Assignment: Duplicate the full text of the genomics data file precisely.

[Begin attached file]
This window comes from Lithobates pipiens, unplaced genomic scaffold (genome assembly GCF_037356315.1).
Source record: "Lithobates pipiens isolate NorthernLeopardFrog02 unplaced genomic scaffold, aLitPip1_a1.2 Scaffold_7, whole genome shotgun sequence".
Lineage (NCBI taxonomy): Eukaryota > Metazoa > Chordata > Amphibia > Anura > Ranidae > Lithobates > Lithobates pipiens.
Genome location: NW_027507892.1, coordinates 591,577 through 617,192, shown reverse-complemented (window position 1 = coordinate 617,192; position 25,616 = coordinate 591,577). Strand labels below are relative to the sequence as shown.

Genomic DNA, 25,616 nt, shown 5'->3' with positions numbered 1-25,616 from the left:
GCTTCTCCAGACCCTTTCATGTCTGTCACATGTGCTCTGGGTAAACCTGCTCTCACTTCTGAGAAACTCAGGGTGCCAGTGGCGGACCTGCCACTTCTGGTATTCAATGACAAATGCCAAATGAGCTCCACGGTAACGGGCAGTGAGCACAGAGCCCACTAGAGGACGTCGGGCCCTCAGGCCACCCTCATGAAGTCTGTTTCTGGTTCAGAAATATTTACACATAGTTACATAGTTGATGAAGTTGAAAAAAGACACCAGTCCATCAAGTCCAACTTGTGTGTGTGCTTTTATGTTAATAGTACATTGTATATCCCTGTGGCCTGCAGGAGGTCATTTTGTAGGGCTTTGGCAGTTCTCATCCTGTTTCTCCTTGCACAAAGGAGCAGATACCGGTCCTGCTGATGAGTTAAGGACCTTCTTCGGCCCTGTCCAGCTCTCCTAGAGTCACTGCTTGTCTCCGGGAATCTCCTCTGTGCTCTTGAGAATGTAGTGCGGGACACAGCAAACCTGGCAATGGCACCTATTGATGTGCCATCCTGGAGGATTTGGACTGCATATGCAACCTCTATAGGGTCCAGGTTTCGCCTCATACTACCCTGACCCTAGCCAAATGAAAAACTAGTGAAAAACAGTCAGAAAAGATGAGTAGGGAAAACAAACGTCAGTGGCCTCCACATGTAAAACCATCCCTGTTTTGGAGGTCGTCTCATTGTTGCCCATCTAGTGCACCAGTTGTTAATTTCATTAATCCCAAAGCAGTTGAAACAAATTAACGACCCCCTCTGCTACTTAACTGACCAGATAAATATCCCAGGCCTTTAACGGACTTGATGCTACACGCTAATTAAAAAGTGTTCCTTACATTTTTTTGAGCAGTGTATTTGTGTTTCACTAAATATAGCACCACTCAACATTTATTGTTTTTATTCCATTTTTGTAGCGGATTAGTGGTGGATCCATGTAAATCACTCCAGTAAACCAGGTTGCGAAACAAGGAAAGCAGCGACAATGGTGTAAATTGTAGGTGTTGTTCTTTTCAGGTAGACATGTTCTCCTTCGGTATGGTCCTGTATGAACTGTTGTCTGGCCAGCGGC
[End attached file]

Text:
This window comes from Lithobates pipiens, unplaced genomic scaffold (genome assembly GCF_037356315.1).
Source record: "Lithobates pipiens isolate NorthernLeopardFrog02 unplaced genomic scaffold, aLitPip1_a1.2 Scaffold_7, whole genome shotgun sequence".
Lineage (NCBI taxonomy): Eukaryota > Metazoa > Chordata > Amphibia > Anura > Ranidae > Lithobates > Lithobates pipiens.
Genome location: NW_027507892.1, coordinates 591,577 through 617,192, shown reverse-complemented (window position 1 = coordinate 617,192; position 25,616 = coordinate 591,577). Strand labels below are relative to the sequence as shown.

Genomic DNA, 25,616 nt, shown 5'->3' with positions numbered 1-25,616 from the left:
GCTTCTCCAGACCCTTTCATGTCTGTCACATGTGCTCTGGGTAAACCTGCTCTCACTTCTGAGAAACTCAGGGTGCCAGTGGCGGACCTGCCACTTCTGGTATTCAATGACAAATGCCAAATGAGCTCCACGGTAACGGGCAGTGAGCACAGAGCCCACTAGAGGACGTCGGGCCCTCAGGCCACCCTCATGAAGTCTGTTTCTGGTTCAGAAATATTTACACATAGTTACATAGTTGATGAAGTTGAAAAAAGACACCAGTCCATCAAGTCCAACTTGTGTGTGTGCTTTTATGTTAATAGTACATTGTATATCCCTGTGGCCTGCAGGAGGTCATTTTGTAGGGCTTTGGCAGTTCTCATCCTGTTTCTCCTTGCACAAAGGAGCAGATACCGGTCCTGCTGATGAGTTAAGGACCTTCTTCGGCCCTGTCCAGCTCTCCTAGAGTCACTGCTTGTCTCCGGGAATCTCCTCTGTGCTCTTGAGAATGTAGTGCGGGACACAGCAAACCTGGCAATGGCACCTATTGATGTGCCATCCTGGAGGATTTGGACTGCATATGCAACCTCTATAGGGTCCAGGTTTCGCCTCATACTACCCTGACCCTAGCCAAATGAAAAACTAGTGAAAAACAGTCAGAAAAGATGAGTAGGGAAAACAAACGTCAGTGGCCTCCACATGTAAAACCATCCCTGTTTTGGAGGTCGTCTCATTGTTGCCCATCTAGTGCACCAGTTGTTAATTTCATTAATCCCAAAGCAGTTGAAACAAATTAACGACCCCCTCTGCTACTTAACTGACCAGATAAATATCCCAGGCCTTTAACGGACTTGATGCTACACGCTAATTAAAAAGTGTTCCTTACATTTTTTTGAGCAGTGTATTTGTGTTTCACTAAATATAGCACCACTCAACATTTATTGTTTTTATTCCATTTTTGTAGCGGATTAGTGGTGGATCCATGTAAATCACTCCAGTAAACCAGGTTGCGAAACAAGGAAAGCAGCGACAATGGTGTAAATTGTAGGTGTTGTTCTTTTCAGGTAGACATGTTCTCCTTCGGTATGGTCCTGTATGAACTGTTGTCTGGCCAGCGGC